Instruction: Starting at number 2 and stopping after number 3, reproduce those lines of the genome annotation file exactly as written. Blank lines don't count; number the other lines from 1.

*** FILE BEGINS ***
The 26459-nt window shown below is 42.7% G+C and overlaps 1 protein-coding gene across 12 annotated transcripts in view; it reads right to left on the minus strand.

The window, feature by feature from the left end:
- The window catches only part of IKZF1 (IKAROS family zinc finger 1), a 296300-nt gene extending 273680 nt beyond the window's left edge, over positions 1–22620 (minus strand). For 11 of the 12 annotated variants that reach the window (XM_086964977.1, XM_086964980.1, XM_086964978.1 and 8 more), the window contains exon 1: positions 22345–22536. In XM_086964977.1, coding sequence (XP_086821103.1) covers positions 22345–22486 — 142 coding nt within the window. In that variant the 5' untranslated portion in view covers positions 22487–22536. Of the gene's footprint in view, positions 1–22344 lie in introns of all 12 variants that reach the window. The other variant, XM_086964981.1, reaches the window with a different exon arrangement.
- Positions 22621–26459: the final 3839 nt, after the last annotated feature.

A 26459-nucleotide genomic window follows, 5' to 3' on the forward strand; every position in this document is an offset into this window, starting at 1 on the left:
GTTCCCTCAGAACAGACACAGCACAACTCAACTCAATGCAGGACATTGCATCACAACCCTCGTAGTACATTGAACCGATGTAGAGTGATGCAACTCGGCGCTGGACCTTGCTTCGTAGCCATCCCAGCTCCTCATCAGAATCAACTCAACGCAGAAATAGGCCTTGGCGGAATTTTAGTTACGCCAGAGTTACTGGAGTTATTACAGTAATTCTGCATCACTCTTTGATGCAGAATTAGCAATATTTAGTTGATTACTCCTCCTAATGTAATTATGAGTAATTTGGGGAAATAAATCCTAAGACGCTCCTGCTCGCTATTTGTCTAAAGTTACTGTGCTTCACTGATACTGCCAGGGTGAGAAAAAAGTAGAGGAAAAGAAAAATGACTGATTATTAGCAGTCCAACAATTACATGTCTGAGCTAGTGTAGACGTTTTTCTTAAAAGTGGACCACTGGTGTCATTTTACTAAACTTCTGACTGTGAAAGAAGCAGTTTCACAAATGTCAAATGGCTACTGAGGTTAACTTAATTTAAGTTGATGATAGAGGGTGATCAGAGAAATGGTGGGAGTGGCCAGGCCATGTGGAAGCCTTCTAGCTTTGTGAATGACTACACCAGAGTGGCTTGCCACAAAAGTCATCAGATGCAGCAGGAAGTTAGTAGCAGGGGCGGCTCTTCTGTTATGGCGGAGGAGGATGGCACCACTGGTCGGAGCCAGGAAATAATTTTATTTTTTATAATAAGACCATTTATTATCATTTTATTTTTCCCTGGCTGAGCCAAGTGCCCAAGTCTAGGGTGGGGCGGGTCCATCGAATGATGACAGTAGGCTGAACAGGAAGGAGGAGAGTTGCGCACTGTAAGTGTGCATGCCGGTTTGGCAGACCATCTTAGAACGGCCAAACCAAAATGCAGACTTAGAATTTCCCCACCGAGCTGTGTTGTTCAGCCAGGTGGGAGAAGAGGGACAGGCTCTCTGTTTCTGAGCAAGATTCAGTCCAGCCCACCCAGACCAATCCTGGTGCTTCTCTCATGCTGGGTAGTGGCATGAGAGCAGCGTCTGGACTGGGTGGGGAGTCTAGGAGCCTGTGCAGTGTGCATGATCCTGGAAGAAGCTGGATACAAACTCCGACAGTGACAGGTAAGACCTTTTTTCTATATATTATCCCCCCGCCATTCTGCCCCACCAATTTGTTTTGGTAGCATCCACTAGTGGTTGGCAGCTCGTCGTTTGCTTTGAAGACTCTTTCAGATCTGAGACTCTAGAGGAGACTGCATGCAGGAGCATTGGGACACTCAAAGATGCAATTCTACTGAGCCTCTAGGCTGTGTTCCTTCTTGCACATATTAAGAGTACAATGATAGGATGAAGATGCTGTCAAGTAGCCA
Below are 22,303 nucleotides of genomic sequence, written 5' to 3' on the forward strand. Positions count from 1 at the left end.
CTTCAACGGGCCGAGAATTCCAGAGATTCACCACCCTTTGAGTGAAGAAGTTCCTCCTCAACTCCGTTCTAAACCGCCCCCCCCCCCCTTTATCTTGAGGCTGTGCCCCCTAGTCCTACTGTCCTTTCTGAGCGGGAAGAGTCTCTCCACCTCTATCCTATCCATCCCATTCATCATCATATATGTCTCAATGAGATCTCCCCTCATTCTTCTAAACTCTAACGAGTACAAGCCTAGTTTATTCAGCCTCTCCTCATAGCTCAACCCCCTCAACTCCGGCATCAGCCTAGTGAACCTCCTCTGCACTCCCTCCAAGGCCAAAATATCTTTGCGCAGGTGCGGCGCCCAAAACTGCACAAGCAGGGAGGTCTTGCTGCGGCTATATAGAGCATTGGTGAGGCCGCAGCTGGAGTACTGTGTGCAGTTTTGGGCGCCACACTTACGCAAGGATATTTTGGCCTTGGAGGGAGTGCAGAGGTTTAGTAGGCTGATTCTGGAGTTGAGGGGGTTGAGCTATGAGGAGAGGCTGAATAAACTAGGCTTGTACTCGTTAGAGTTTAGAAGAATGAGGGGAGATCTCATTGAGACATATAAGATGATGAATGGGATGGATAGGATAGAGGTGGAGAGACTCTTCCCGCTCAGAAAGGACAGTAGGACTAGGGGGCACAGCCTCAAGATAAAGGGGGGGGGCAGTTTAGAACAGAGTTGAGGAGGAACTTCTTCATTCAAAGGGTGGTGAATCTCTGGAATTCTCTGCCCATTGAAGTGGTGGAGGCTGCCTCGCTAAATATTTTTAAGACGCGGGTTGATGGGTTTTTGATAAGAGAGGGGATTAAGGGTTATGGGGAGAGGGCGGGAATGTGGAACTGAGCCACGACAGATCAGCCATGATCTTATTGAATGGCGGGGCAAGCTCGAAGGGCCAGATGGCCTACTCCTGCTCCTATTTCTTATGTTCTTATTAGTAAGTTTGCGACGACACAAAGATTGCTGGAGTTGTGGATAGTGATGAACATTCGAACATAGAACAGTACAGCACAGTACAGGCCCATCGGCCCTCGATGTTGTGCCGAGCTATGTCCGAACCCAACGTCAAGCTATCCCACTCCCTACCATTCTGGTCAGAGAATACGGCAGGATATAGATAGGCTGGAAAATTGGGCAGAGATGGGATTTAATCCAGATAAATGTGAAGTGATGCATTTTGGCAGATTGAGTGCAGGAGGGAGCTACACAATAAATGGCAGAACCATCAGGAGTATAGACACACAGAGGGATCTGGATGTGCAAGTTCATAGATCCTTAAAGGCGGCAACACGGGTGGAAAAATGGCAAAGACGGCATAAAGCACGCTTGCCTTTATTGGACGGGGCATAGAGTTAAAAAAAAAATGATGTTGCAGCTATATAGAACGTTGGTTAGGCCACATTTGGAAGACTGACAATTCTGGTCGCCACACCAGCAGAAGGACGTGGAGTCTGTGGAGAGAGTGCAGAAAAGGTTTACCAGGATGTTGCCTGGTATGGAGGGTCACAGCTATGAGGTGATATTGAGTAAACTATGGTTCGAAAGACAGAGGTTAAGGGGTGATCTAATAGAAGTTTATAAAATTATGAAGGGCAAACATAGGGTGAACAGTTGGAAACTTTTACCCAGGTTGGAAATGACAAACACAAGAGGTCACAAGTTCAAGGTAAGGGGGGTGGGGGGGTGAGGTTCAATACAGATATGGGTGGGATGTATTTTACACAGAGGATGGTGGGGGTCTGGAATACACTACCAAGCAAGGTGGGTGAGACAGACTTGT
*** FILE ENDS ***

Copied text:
The window, feature by feature from the left end:
- The window catches only part of IKZF1 (IKAROS family zinc finger 1), a 296300-nt gene extending 273680 nt beyond the window's left edge, over positions 1–22620 (minus strand). For 11 of the 12 annotated variants that reach the window (XM_086964977.1, XM_086964980.1, XM_086964978.1 and 8 more), the window contains exon 1: positions 22345–22536. In XM_086964977.1, coding sequence (XP_086821103.1) covers positions 22345–22486 — 142 coding nt within the window. In that variant the 5' untranslated portion in view covers positions 22487–22536. Of the gene's footprint in view, positions 1–22344 lie in introns of all 12 variants that reach the window. The other variant, XM_086964981.1, reaches the window with a different exon arrangement.